Delighted to host today's stop on this Blog Tour
Kindle 28 May 2020
Paperback 6 August 2020
My thanks to the publishers for my copy of this book
and the invitation to be part of the blog tour
Nine-year-old Frankie Appleton likes to count gates.
One day she hopes to design the perfect gate - a gate to keep the bad things out.
Little does she know that the bad things have already got in.
Now her mother is dead, and the only other person with a house key has disappeared.
Frankie thinks she knows who it is. But first she has to prove it.
A delicately brutal exploration of what lies behind closed doors, and of the secrets and lies that form the fabric of every family, The Weight of Small Things is as charming as it is chilling.
What did I think about it..
I've never thought too much about gates other than a means to an end. You open the gate, walk through, then close the gate behind you, but for nine-year-old Frankie Appleton gates are very important indeed. They keep the bad things out and believe me there are more than enough bad things to be locking out of Frankie's life. Frankie is being roughly brought up by an indifferent mother who has more than enough mental health issues without, as Peggy sees it, the added burden of bringing up a child who, quite frankly, irritates the life out of her, and it is this challenging upbringing which makes Frankie's story all the more poignant.
Told in Frankie's remarkably mature voice, an emerging story of neglect, indifference and the trauma of loss comes through loud and clear. And yet, this is not just Frankie's story, it's also about Frankie's mother, Peggy and her troubled relationships with men, and Stella who has a connection to both Peggy and Frankie which is revealed as the story progresses. All three are strong and forceful characters, and yet, throughout it all, it is Frankie who gives the story its heart and soul.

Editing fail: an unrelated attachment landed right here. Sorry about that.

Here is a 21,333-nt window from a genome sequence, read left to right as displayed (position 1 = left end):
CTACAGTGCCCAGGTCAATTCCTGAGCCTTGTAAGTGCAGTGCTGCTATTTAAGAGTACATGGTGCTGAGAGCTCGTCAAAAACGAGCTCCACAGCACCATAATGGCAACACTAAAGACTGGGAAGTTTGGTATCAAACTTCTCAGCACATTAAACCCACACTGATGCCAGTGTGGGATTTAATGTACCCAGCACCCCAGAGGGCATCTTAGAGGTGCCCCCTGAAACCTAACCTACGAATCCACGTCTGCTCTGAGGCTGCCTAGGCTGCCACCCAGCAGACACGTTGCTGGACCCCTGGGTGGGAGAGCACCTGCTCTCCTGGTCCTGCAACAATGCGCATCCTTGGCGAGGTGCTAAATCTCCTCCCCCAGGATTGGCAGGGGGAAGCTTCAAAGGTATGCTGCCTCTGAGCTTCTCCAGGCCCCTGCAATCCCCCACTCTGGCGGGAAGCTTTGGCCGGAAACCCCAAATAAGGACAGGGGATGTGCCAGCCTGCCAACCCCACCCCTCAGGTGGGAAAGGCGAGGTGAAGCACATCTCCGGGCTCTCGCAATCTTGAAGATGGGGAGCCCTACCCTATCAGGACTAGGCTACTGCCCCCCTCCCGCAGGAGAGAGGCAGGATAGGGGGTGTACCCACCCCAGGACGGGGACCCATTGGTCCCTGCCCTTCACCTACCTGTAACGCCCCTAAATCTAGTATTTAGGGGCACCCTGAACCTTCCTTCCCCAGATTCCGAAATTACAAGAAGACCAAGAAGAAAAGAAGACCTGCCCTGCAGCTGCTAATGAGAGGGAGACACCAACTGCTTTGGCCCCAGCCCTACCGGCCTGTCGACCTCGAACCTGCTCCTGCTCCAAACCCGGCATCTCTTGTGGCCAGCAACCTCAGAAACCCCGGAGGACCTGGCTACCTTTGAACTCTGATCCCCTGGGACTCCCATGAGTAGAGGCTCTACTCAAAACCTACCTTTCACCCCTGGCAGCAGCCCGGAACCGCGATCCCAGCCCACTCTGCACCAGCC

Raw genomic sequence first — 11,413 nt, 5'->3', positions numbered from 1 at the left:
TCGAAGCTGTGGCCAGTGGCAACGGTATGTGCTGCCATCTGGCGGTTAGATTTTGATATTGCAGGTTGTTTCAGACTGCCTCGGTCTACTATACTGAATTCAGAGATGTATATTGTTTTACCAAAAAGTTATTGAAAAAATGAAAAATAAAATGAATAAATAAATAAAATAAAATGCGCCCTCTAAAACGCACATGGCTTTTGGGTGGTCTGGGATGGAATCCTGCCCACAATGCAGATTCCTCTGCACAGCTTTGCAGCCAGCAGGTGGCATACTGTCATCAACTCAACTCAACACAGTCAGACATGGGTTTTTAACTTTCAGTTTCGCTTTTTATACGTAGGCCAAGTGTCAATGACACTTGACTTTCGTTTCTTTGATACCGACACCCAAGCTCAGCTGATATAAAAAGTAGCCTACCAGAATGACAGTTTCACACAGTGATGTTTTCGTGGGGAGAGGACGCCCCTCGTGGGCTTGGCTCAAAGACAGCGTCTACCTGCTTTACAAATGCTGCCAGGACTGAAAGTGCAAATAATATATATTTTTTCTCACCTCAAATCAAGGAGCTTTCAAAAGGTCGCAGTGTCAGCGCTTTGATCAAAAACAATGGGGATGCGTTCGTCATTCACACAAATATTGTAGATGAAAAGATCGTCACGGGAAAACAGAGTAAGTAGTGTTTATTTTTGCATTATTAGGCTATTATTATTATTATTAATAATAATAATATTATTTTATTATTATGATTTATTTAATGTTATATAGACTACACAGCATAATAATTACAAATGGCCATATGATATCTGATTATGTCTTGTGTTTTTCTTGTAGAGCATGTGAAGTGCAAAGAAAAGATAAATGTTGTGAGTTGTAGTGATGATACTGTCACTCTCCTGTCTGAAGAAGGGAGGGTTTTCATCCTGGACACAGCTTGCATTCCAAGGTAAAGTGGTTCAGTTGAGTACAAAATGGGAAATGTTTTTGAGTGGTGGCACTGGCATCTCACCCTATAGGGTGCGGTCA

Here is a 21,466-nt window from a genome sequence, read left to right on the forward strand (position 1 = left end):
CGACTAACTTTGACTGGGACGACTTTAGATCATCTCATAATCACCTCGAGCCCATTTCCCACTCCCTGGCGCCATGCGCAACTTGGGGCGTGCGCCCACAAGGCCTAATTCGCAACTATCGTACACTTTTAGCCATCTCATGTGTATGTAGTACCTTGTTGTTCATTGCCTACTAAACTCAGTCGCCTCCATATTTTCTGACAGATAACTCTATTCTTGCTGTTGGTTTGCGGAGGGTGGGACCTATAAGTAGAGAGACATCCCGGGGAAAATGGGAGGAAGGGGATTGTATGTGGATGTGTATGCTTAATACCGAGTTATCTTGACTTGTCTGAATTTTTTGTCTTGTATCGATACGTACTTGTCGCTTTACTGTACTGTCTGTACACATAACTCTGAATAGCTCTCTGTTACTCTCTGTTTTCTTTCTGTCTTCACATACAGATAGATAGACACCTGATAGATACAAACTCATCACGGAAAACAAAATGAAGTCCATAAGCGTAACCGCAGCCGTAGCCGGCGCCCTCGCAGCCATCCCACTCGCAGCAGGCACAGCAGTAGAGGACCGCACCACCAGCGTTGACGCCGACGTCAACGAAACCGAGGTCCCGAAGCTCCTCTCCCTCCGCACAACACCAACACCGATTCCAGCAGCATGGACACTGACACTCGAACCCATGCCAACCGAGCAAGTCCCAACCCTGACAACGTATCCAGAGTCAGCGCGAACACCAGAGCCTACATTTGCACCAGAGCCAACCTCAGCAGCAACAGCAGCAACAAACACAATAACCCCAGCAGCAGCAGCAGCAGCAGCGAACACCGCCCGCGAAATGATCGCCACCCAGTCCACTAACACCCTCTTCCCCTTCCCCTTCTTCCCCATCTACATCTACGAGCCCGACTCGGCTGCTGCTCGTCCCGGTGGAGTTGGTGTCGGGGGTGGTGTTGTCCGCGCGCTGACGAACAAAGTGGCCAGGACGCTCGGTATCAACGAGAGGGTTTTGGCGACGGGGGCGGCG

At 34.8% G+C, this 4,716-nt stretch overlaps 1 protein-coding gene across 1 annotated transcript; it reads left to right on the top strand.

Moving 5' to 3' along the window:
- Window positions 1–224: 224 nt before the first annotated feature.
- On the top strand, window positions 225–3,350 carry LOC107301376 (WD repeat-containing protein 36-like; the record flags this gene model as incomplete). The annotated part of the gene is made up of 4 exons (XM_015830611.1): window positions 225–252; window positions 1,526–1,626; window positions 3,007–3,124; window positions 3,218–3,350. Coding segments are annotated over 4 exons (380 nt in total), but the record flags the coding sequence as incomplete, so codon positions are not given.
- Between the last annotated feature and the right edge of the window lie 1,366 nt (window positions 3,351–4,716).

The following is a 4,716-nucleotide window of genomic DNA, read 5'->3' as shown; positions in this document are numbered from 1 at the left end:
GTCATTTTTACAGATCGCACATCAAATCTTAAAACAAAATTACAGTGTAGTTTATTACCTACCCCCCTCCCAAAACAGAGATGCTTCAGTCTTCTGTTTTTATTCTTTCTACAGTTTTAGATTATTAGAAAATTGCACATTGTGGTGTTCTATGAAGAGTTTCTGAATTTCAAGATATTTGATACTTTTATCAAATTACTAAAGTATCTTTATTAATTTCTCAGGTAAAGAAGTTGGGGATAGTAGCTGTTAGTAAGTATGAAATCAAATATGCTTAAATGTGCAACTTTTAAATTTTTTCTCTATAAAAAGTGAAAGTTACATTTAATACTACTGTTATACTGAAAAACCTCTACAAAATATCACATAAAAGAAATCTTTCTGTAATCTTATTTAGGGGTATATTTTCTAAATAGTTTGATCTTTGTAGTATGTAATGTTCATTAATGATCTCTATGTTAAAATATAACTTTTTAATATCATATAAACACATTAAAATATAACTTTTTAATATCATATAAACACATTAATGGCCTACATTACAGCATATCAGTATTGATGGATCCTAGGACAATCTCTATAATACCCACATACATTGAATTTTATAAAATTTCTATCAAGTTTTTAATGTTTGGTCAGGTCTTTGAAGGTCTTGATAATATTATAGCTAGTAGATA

The Weight of Small Things puts under the literary microscope three lives which have been changed irrevocably by the tragedy of circumstance. Making the wrong decisions with the wrong men and simply being in the wrong place at the wrong time all have an impact on the way both Peggy and Stella deal with the hand that fate has given them. Frankie has her own share of angst but her remarkable ability to see the quirky aspects of life, make her such a fascinating little character, and someone who stays with you long after the story is finished.
Whilst the book is more or less a sort of whodunit, there are lots of other aspects to the story which make it more than just your average murder/mystery. I particularly enjoyed how the story flipped around in time, sometimes back in 1979 with Peggy's back-ground story and then jumping forward to be with Frankie and occasionally, with Stella, in 1988/1989.
At times tragic, with desperation never very far away, The Weight of Small Things tugs away at your heart strings, and even though parts of it are really quite bleak in places, the absolute strength of the novel comes in the author's ability to make us smile throughout some of the more troubling parts. It's a great debut by a talented author and I look forward to seeing what she gives us next time.
The Weight of Small Things EBook - which is released on 28th May - is currently running at 99p for the next couple of weeks to celebrate the blog tour!
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